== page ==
Applications of DMO e-tourism cloud-based solutions include tourism inventory and asset databases, online and offline visitor surveys, website and tourism trend analytics, and social media tourism marketing applications. These tools can help automate and enhance destination marketing and management efforts. However, few examples exist today that demonstrate the full potential of e-tourism solutions, particularly for emerging destinations. One approach that the authors are researching is a “virtual DMO” (vDMO™), which applies cloud-based e-tourism tools to the unique challenges of emerging destination management. A virtual DMO requires fewer physical resources than a traditional DMO, simplifies data collection, and distributes information better among many types of users. A virtual DMO could, therefore, be the most cost-effective way of delivering significant value for emerging destinations.

Emerging destinations are often resource-challenged – short on the necessary human resources, management systems, technology and budget — to compete effectively and efficiently. A vDMO™, consisting of a distributed data collection capability and Destination Management System (DMS) “cloud architecture” can make it easier for stakeholder and community engagement, as well as deliver the following benefits for destinations:
• Provide a lower cost alternative to existing investment approaches related to Tourist Information Centers (TICs) and logistical infrastructure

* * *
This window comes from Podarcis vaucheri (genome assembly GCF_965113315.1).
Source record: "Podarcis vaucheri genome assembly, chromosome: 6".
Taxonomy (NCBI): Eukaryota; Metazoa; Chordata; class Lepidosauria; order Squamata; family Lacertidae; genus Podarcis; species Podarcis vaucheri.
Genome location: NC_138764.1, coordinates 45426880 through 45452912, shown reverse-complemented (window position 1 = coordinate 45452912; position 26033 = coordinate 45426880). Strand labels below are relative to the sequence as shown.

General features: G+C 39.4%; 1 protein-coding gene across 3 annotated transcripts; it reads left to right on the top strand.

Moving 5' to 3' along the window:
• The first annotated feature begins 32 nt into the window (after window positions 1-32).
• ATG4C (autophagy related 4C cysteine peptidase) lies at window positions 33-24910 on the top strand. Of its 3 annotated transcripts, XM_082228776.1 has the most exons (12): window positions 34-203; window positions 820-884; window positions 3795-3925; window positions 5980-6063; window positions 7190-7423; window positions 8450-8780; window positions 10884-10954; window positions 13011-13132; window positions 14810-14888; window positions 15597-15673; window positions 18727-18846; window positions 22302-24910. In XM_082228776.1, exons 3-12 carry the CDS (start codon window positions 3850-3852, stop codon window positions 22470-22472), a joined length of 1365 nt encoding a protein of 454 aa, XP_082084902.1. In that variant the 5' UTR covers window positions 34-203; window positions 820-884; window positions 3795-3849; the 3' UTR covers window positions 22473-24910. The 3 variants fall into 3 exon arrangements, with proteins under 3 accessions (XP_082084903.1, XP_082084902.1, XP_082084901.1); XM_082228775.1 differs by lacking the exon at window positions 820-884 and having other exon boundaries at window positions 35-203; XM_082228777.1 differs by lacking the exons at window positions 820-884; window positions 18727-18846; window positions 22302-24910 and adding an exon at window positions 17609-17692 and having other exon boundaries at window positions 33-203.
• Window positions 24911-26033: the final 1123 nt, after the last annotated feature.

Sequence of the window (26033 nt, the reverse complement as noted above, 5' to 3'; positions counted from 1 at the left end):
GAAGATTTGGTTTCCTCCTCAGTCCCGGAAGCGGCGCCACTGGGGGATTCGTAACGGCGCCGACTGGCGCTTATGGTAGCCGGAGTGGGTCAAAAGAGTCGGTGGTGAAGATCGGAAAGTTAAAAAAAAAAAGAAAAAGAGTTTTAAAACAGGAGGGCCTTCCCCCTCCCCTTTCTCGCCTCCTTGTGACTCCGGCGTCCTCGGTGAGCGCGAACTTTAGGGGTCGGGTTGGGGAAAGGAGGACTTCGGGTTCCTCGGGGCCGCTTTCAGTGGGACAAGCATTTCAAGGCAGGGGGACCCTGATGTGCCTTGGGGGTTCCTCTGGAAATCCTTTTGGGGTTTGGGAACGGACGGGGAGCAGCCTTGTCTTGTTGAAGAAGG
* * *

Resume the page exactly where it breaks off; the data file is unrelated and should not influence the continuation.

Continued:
• Automate tourism asset mapping and stakeholder linkages
• Accelerate the collection of visitor data and feedback
• Automate the monitoring, benchmarking and recording of destination measures of success

These benefits bring higher quality tourism offers, which lead to increased hotel nights and, when possible, increased spending on activities, souvenirs, food and beverages. Ensuring that desired benefits and results happen requires the establishment of organizational structure and processes, development of funding and support options, creation of research and data management structures, as well as production of education and communication materials. All of these efforts could be supported in large part by a vDMO™ and its information support functions.
In addition to helping overcome resource challenges, vDMO™ also help tackle the following barriers to sustainable development:
• Weak data resource knowledge
• Limited ability to analyze trends and prioritize operational capabilities